How Close Will the Supreme Court Get to Ending Campaign-Finance Laws?

Judging from oral arguments Tuesday in McCutcheon v. FEC, justices are likely to eliminate limits on how much individuals can give each cycle.
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Shaun McCutcheon is the plaintiff in a Supreme Court seeking to eliminate limits on how much individuals can spend per election cycle.  (Gary Cameron/Reuters)

"Chutzpah," wrote the late Leo Rosten, "is that quality enshrined in a man who, having killed his mother and father, throws himself upon the mercy of the court because he is an orphan."

Here's another example:

Mr. Chief Justice and may it please the Court, three years ago, in Citizens United v. Federal Election Commission, this Court tore a gaping hole in the system of campaign-finance regulation designed by Congress over 30 years. The result has been disastrous: a flood of dark money that now dominates elections, drowning out ordinary citizens and even the candidates and parties themselves. The solution to this problem is simple: This Court should tear another gaping hole in what's left of the system so that the rich can give more—maybe much more—directly to the candidates and parties. What could possibly go wrong?

That, in essence, was the message delivered to the Court Tuesday by lawyers for Alabama businessman Sean McCutcheon and the Republican National Committee. His attorney argued that because Citizens United unleashed “independent expenditures” while allowing the government to limit the amount of money contributed directly to campaigns, rich people are giving to PACs rather than to candidates or party committees. Why not let us wet our beaks too?

Here it is taken verbatim from the brief filed on behalf of the RNC: "While candidates and political parties raise substantial funds, they are increasingly being disadvantaged and marginalized vis-a-vis super PACs, which are not subject to aggregate limits [on contributions]."

Here it is being delivered in Tuesday’s argument by Bobby Burchfield, representing Senate Minority Leader Mitch McConnell: “All the national political parties on the Republican side and the State political parties compete against each other for an artificially limited pool of money from each contributor. The same is true on the candidate side. They compete against each other for the same artificially limited pool of money.”

Here it is being parroted back from the bench by Justice Antonin Scalia during a colloquy with Solicitor General Donald Verrilli: "Isn't the consequence of [the contribution limits being challenged in this case] to sap the vitality of political parties and to encourage—what should I say—you know, drive-by PACs for each election? Isn't that the consequence?"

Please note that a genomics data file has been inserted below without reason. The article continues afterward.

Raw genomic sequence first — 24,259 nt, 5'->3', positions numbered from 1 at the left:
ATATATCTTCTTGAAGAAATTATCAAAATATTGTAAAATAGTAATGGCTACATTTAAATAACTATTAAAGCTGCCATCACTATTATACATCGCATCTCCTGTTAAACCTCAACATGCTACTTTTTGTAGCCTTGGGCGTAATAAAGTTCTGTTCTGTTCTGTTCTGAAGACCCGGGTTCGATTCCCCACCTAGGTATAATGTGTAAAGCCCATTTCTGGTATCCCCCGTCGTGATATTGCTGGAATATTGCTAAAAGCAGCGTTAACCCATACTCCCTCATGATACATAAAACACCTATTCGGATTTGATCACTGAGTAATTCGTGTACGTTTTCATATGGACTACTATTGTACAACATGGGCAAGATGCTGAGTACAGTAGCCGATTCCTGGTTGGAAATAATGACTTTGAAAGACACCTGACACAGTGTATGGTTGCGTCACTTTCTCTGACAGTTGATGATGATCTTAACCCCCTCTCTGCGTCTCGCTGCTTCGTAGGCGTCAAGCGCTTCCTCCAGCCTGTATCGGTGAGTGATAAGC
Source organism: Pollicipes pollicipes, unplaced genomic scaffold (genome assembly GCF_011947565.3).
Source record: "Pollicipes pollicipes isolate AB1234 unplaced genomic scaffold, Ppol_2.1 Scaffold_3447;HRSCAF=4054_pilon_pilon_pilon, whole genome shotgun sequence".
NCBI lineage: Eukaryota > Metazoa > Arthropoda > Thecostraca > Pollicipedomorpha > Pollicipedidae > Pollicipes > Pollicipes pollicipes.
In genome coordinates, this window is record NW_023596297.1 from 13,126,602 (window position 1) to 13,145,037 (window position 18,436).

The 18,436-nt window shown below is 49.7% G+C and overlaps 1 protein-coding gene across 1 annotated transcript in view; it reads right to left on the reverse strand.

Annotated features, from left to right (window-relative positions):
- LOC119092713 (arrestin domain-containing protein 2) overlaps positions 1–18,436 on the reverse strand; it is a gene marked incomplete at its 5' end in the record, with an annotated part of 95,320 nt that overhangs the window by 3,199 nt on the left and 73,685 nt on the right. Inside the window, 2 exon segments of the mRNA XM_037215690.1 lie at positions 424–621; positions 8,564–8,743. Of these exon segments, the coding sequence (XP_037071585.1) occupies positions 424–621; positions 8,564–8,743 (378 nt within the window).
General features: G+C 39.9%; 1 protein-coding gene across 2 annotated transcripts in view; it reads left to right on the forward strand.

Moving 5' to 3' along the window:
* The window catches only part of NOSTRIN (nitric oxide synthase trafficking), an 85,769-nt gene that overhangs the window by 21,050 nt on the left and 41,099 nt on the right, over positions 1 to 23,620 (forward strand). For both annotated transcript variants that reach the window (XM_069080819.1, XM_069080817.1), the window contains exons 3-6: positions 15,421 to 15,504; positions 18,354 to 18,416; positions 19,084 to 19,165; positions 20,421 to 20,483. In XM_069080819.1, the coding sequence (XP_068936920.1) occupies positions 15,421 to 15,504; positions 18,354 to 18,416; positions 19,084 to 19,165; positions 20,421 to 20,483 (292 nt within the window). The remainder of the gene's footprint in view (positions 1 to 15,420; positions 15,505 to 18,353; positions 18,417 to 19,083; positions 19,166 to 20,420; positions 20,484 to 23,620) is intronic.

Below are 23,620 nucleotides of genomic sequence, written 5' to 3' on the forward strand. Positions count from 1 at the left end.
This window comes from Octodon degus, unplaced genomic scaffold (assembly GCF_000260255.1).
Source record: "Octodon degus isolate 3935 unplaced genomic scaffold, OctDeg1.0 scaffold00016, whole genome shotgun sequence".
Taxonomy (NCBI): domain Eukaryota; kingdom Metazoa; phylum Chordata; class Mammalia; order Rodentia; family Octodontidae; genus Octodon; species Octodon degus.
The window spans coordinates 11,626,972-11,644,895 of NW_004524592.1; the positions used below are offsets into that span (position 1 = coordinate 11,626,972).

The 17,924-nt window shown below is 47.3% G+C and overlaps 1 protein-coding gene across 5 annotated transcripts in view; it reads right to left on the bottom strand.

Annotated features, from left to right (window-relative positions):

The issue in McCutcheon is the continued validity of "aggregate limits"—statutory maximums imposed by Congress on the amount of money an individual can give to all federal candidates and political committees in a two-year period. Currently, an individual can give no more than $2,600 to any one candidate, and no more than $48,600 to all candidates for federal office. A donor may contribute $32,400 to a national party committee, $10,000 to a state party committee, and $5,000 to a normal PAC, meaning one that gives contributions to candidates. The total per cycle is $123,200.

These “aggregate limits” were put in place to prevent “circumvention,” meaning a deliberate strategy by which a donor gives money to many sources knowing most of it will find its way to one candidate, thus breaking the individual limit for a gift to that campaign.

Of course, thanks to Citizens United and a companion case in the D.C. Circuit, SpeechNow v. Federal Election Commission, the same individual can give as much as he or she wants to a "super PAC," a PAC that spends money on political advertising without giving anything directly to a candidate. But, politicians lament, all that money flowing out into the ether! Wouldn’t it be better for everybody if it could come to ... well ... us, in the form of direct contributions to candidates and parties?

McCutcheon has stirred deep concern in campaign-reform circles—a concern Tuesday's oral argument won't do much to calm. Since the 1976 case of Buckley v. Valeo, the Court's campaign-finance jurisprudence has rested on the idea that independent expenditures (the money a person or group spends independently to promote political causes) are fundamentally different from contributions (the money individuals or corporations give directly to politicians). In Buckley, the Court reasoned that contributions—unlike expenditures on TV ads, for example—are not speech in and of themselves, but rather an exercise of the freedom to associate with a campaign. That freedom is protected by the First Amendment, but not as strongly as the freedom to speak directly. Contributions, the Buckley Court said, may give rise to “corruption or its appearance”; they may be restricted more tightly than independent expenditures.